Market Comment: What's a Recovery to do?

Ann Miller |

A sharp recovery appears to be getting started with an estimated predicted US GDP growth at 7.5% in 2021, the fastest pace since 1983.  With the Washington stimulus and the reopening of the economy giving an unprecedented effect, the rebound seems to be coming at an uneven pace, with 8 million fewer jobs.  As the pandemic draws to an expected close, a more inclusive recovery could occur.

If anything, CEOs are worried that they may not be able to meet demand, with massive semiconductor shortages, as well as copper, lumber, and other raw materials.  But these growing pains make sense as the sectors begin to return to normal after a historic collapse.  Obviously, infrastructure investments make sense now, as does a lessened exposure to fixed income due to inflation concerns in case the Fed raises rates.  Long term bond yields have continued to rise, reflecting the quick recovery.

Due to this growth, there has been a strong acceleration in the general labor market with 916,000 jobs added in March and an upward revision of 90,000 in February.  The previously mentioned 8 million jobs necessary to get back to pre-pandemic level may be offset by the fact that every sector added jobs.  The Consumer Price Index has surged and that has been in large part due to the depressed prices and demand last year at this point. Even with this we are not expecting a return to high levels of 1970’s style inflation.  Our traditional holding of Energy and Financials have performed well over the past few months and US stocks have priced in much of the growth to date.  We expect a rotation away from broader pandemic friendly sectors such as Information Technology and into cyclicals.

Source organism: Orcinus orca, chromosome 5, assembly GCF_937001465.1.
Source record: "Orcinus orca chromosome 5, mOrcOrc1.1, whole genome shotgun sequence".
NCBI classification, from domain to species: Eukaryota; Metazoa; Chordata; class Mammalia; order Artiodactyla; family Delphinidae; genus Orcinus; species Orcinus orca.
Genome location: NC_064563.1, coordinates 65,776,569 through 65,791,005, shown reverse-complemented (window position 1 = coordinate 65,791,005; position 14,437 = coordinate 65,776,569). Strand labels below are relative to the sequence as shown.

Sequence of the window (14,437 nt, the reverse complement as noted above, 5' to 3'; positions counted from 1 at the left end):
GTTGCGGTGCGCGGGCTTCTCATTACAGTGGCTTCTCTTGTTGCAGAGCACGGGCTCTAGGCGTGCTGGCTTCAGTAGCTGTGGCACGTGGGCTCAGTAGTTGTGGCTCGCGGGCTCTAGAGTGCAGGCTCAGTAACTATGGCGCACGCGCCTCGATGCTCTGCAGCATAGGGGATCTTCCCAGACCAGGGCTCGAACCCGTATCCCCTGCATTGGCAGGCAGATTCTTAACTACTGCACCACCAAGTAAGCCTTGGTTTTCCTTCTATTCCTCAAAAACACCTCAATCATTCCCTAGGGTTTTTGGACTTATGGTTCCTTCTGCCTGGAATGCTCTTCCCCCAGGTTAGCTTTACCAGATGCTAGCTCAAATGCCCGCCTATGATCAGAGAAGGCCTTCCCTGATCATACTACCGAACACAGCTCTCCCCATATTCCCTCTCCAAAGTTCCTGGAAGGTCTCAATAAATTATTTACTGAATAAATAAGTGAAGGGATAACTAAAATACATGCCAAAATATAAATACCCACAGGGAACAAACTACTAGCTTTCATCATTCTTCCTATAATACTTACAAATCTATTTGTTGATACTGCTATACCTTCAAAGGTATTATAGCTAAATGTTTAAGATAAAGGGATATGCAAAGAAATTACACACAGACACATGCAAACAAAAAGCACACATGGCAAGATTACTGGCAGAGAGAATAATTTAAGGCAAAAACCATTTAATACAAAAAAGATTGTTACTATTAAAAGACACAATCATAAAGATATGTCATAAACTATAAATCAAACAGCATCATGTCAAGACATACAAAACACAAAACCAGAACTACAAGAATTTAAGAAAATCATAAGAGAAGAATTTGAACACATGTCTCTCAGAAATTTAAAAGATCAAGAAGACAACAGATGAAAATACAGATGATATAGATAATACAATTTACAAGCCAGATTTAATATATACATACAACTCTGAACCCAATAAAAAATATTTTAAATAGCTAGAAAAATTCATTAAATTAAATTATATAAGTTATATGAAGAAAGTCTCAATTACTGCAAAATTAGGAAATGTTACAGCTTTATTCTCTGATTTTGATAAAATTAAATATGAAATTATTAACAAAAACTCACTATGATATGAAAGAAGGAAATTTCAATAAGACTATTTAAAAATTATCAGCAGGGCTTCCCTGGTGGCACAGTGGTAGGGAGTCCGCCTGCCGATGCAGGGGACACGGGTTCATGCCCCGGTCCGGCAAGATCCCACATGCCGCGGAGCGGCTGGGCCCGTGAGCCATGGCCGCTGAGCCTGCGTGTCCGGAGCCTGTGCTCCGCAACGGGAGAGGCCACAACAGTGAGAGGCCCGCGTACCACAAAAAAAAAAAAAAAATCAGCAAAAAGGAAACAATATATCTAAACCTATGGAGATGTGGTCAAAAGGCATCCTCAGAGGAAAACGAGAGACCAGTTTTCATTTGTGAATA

We have experienced the sharpest economic “V” in history – a deep recession and a rapid recovery within five quarters.  If the global growth forecast of the International Monetary Fund of 6.0% for 2021 is realized, this will be the fastest global growth seen in almost 50 years.

We see a move into emerging market economies since we now see that these suffered less in 2020 and are expected to experience more rapid GDP growth in 2021.

Inflation is always near as bond yields push higher. As we see that the difference in yields between minimal Treasuries and our Treasury Inflated Securities, investors are surely wanting more compensation for the risk of higher inflation over the next five to ten years.  Until the Fed sees strong evidence that inflation is picking up, they plan to keep rates at near zero.

The effect seen on our clients, at or near retirement, is looking for yield, in equities or in the previously mentioned TIPS, corporate bonds and municipals, that are expected to outperform treasuries. High yield and emerging-market bonds should also remain strong.

The first quarter earnings season has passed the halfway point and from a growth standpoint has been 51.6% higher year over year above analyst’s expectations of 24%.  Last Thursday the SPX, the S&P 500, set a record high midweek and gave most of it back at weeks end.  We expect this volatility to continue.

As always, please call us at Affinity Capital to discuss any further questions concerning your portfolios.  We appreciate the opportunity to serve you.